Credit Suisse: cracks in Swiss self-confidence – economy

Credit Suisse: cracks in Swiss self-confidence – economy

At least two days have etched themselves into the collective memory of the Swiss: October 2, 2001, when the national airline Swissair was grounded, and October 16, 2008, when the Switzerland saved her major bank UBS from insolvency. In both cases, it was icons of the Swiss economy who were at the end. This touched on Switzerland’s self-image as a powerful economic nation despite its small size.

Now it looks like the next trauma is waiting for the Swiss population: in just two weeks the second major Swiss bank, CreditSuisse, gone from a badly battered bank to a practically hopeless case. As several media reported unanimously over the weekend, the Swiss authorities urged UBS to take over their rival.

Credit Suisse, more steeped in history than that UBS, also a pioneer of industrialization and the midwife of numerous powerful companies in Switzerland, should therefore be history in its previous form. Or like the Zurich finance portal Inside parade ground formulated: “Switzerland is experiencing its Grounding 2.0. Like Swissair, an icon disappears overnight.” What does that mean for the country – apart from another crack in economic self-confidence?

The image of the entire financial center will almost certainly be damaged. It was already suffering from the Credit Suisse scandals, which revealed that the bank, in addition to legacy issues from the days of banking secrecy, still has massive problems in terms of compliance and risk assessment.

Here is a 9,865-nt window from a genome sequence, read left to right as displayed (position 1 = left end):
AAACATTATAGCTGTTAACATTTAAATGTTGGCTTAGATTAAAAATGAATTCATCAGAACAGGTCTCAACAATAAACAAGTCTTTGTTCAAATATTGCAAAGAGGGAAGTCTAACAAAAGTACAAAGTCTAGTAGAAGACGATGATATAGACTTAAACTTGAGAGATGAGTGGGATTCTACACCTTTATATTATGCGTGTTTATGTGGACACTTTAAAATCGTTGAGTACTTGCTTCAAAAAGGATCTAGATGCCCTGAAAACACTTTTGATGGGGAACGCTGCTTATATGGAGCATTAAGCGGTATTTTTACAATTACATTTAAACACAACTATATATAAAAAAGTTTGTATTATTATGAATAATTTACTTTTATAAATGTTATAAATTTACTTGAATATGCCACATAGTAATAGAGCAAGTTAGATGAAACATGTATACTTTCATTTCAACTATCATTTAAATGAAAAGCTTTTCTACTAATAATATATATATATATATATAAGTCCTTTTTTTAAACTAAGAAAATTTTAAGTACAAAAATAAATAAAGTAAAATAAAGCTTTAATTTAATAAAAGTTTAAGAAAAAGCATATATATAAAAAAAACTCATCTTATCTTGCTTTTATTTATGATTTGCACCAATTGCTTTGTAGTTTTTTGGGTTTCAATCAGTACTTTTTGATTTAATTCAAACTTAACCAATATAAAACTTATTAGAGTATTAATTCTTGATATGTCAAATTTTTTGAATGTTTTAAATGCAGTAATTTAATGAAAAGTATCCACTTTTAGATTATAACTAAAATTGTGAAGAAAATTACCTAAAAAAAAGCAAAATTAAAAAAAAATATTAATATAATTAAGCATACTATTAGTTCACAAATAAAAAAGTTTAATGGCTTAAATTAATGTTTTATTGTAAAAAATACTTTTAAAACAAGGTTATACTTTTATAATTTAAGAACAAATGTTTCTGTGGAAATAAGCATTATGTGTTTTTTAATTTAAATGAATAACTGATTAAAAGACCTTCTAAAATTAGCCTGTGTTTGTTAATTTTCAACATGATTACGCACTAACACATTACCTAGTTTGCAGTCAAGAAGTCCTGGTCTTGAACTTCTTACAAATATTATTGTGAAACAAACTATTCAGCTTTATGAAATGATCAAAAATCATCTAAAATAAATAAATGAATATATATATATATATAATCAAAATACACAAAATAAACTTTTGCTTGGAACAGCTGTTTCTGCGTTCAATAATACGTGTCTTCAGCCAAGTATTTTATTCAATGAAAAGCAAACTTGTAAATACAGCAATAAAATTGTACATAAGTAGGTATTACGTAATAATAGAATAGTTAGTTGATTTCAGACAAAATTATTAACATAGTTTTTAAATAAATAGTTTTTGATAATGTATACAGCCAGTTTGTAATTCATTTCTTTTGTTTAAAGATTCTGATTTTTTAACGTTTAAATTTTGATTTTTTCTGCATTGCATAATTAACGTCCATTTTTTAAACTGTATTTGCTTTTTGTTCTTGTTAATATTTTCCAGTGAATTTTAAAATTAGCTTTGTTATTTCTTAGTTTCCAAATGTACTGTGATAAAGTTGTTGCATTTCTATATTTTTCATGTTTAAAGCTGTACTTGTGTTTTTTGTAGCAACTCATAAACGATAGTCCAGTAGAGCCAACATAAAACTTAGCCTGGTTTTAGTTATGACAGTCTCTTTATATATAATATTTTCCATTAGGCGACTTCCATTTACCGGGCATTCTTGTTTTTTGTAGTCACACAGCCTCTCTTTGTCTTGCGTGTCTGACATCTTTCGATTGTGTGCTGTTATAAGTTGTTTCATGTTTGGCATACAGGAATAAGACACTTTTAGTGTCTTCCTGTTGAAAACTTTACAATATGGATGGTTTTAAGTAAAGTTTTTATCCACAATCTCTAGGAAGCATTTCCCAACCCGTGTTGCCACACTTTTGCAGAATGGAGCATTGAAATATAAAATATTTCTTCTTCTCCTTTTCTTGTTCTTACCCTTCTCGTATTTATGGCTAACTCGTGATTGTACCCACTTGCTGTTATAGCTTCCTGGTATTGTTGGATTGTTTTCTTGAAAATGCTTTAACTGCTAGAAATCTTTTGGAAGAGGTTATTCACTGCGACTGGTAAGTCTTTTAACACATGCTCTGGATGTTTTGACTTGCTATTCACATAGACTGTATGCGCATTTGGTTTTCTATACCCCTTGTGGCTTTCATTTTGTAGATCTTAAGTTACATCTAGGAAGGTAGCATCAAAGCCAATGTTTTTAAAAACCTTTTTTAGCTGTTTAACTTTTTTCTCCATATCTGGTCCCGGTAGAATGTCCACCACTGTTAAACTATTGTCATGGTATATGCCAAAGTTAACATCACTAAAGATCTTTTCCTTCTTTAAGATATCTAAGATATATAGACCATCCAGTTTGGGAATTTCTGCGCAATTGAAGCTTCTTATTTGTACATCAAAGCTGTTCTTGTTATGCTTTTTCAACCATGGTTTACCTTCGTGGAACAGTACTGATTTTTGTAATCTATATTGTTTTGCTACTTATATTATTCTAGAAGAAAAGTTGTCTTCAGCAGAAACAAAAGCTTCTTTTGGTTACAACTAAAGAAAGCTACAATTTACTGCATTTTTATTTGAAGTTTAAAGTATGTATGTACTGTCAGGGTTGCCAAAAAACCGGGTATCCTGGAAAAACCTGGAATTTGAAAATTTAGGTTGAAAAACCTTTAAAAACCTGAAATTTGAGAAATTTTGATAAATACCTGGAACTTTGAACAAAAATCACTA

From today’s perspective, the Swiss financial market supervisory authority Finma is also not doing well, after all it has been clear for some time that something is going wrong at the bank. Proceedings for corruption, money laundering, even for spying on its own employees: Finma, which cannot impose fines, has repeatedly reprimanded and drawn up new rules for the bank. But she was apparently unable to change anything about the problematic business culture of Credit Suisse. But who, if not the supervisor, should stop such misconduct?

Thoroughness, reliability and solidity are part of Switzerland’s reputation. The Credit Suisse scandal suggests that the key financial market players, i.e. not only Finma but also the National Bank and the Ministry of Finance, lacked all these qualities. It is questionable whether, under these circumstances, the world’s wealthy will continue to turn to Swiss banks in the future.

The consequences of the decline will also be drastic for the almost 50,000 employees of Credit Suisse. UBS, which itself employs a good 74,000 people, is unlikely to take over all of its rival’s staff in the event of a merger, also because the business areas of the two banks overlap. Credit Suisse has around 17,000 employees in Switzerland. As the Reuters agency reports, citing insiders, a merger in Switzerland could eliminate 10,000 jobs.

In addition to the job cuts, the Swiss public is also likely to be interested in how much the reeling bank will succeed in ultimately burdening the general public with the costs of its years of mismanagement. From the talks over the weekend, it emerged that UBS would like government guarantees worth billions in the event that the currently well-positioned UBS incurs costs from legacy issues at Credit Suisse. What is understandable in principle – after all, UBS would then have to take responsibility for things for which it was not responsible – would in fact be the allocation of the losses from the entire affair to the population. For comparison: Credit Suisse managers have pocketed CHF 32 billion in bonuses over the past ten years. Again Tages-Anzeiger calculatedthe bank wrote a loss of CHF 3.2 billion in the same period.

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